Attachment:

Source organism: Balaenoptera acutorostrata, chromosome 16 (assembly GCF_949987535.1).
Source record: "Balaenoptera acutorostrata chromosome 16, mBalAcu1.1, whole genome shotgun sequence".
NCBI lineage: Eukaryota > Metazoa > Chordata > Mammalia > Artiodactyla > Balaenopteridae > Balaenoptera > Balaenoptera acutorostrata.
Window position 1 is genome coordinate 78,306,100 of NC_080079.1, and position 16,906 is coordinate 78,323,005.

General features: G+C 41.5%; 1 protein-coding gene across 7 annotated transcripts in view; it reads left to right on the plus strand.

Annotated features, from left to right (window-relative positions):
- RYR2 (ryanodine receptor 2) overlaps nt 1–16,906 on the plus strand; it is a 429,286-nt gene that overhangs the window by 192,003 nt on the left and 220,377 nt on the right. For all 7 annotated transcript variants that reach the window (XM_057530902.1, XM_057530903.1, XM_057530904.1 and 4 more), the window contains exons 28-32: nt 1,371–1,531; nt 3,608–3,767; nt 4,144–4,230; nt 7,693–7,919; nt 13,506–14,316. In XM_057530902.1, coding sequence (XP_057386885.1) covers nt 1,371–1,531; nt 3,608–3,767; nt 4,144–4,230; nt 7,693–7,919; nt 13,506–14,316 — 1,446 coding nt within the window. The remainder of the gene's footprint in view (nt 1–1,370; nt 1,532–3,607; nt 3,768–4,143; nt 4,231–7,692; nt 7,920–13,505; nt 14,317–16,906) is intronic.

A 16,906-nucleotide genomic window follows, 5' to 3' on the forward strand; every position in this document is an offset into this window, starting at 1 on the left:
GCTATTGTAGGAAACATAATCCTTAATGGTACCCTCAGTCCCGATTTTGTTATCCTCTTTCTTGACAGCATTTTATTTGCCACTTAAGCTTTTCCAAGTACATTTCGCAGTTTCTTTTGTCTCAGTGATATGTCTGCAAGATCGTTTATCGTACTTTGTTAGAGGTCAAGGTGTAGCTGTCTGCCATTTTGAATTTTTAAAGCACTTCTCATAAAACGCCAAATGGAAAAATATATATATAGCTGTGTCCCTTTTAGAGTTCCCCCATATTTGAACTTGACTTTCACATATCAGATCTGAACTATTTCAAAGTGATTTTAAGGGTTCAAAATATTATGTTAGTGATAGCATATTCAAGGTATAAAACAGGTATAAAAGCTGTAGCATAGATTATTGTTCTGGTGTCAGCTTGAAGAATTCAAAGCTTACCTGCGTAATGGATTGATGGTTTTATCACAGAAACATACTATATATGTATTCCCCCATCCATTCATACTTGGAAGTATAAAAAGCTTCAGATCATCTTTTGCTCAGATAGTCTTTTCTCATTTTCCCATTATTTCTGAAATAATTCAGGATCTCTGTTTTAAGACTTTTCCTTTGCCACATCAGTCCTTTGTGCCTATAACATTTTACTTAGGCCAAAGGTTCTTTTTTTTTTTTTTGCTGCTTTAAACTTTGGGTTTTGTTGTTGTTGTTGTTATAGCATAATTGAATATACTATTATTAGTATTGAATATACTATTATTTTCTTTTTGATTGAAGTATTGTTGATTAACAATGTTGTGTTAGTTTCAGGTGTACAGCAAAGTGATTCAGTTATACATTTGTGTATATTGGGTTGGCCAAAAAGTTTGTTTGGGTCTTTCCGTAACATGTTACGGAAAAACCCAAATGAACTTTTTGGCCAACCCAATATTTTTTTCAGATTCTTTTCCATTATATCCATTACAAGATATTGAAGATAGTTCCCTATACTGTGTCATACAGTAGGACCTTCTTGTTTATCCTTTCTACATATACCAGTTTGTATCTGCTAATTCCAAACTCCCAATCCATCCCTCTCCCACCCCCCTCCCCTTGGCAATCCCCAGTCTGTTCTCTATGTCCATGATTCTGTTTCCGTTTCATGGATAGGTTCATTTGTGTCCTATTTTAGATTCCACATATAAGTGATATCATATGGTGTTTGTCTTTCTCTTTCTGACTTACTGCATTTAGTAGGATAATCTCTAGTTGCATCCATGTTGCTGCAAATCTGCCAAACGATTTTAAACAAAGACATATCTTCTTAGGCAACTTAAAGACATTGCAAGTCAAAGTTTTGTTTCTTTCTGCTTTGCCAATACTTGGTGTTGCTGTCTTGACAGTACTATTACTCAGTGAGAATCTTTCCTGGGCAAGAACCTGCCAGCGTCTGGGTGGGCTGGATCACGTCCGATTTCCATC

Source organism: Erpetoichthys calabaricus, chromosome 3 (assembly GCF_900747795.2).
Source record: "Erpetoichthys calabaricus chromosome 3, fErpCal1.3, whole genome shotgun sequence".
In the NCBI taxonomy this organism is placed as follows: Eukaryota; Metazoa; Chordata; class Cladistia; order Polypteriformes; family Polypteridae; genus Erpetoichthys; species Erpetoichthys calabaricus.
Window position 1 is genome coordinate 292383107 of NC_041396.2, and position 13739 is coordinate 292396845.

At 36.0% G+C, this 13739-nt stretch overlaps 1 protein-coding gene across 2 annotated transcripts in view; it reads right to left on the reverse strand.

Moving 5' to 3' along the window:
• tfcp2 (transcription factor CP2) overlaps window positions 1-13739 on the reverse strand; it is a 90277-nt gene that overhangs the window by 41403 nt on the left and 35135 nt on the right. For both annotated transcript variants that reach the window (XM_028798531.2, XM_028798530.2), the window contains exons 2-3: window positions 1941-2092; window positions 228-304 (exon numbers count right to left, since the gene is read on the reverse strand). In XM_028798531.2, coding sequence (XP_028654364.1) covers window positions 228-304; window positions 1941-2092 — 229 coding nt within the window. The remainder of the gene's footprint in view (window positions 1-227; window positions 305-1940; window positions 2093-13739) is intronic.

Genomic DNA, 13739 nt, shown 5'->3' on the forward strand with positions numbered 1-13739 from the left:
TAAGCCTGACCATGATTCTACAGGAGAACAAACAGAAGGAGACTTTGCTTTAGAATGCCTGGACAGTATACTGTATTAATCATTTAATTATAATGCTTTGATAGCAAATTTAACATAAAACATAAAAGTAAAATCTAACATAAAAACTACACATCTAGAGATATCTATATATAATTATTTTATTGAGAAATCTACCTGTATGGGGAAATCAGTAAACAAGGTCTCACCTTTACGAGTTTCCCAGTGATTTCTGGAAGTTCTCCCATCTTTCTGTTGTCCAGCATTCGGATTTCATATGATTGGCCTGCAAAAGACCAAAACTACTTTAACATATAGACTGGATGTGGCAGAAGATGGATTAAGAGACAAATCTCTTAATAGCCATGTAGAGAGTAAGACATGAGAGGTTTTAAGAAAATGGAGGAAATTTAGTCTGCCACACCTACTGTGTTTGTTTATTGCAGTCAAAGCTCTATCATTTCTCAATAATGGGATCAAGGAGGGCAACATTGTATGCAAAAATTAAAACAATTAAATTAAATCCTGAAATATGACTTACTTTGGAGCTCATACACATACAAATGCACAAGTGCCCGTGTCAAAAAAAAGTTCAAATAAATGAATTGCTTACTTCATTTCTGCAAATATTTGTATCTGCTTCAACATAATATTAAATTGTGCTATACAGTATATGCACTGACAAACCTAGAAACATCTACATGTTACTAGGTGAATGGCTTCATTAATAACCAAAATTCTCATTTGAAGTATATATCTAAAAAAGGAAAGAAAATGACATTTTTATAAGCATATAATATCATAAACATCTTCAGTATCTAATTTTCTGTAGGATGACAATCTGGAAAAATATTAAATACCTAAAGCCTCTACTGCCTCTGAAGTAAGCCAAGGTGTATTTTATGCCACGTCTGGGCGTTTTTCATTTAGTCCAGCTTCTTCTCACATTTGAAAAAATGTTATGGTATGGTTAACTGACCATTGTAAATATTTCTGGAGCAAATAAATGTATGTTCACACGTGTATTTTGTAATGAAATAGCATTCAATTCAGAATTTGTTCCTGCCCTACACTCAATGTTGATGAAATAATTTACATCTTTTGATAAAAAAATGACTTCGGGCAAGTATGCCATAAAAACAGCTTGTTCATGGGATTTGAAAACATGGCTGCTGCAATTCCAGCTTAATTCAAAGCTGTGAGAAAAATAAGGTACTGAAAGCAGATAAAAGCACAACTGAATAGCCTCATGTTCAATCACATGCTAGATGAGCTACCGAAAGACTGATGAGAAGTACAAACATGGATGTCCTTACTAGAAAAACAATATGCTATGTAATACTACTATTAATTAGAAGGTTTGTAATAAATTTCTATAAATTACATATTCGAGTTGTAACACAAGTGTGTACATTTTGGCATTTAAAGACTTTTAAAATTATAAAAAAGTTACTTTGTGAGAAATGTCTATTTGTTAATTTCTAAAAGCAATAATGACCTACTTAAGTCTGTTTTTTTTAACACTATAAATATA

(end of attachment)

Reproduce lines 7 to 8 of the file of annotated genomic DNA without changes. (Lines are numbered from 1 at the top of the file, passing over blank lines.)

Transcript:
- RYR2 (ryanodine receptor 2) overlaps nt 1–16,906 on the plus strand; it is a 429,286-nt gene that overhangs the window by 192,003 nt on the left and 220,377 nt on the right. For all 7 annotated transcript variants that reach the window (XM_057530902.1, XM_057530903.1, XM_057530904.1 and 4 more), the window contains exons 28-32: nt 1,371–1,531; nt 3,608–3,767; nt 4,144–4,230; nt 7,693–7,919; nt 13,506–14,316. In XM_057530902.1, coding sequence (XP_057386885.1) covers nt 1,371–1,531; nt 3,608–3,767; nt 4,144–4,230; nt 7,693–7,919; nt 13,506–14,316 — 1,446 coding nt within the window. The remainder of the gene's footprint in view (nt 1–1,370; nt 1,532–3,607; nt 3,768–4,143; nt 4,231–7,692; nt 7,920–13,505; nt 14,317–16,906) is intronic.

A 16,906-nucleotide genomic window follows, 5' to 3' on the forward strand; every position in this document is an offset into this window, starting at 1 on the left: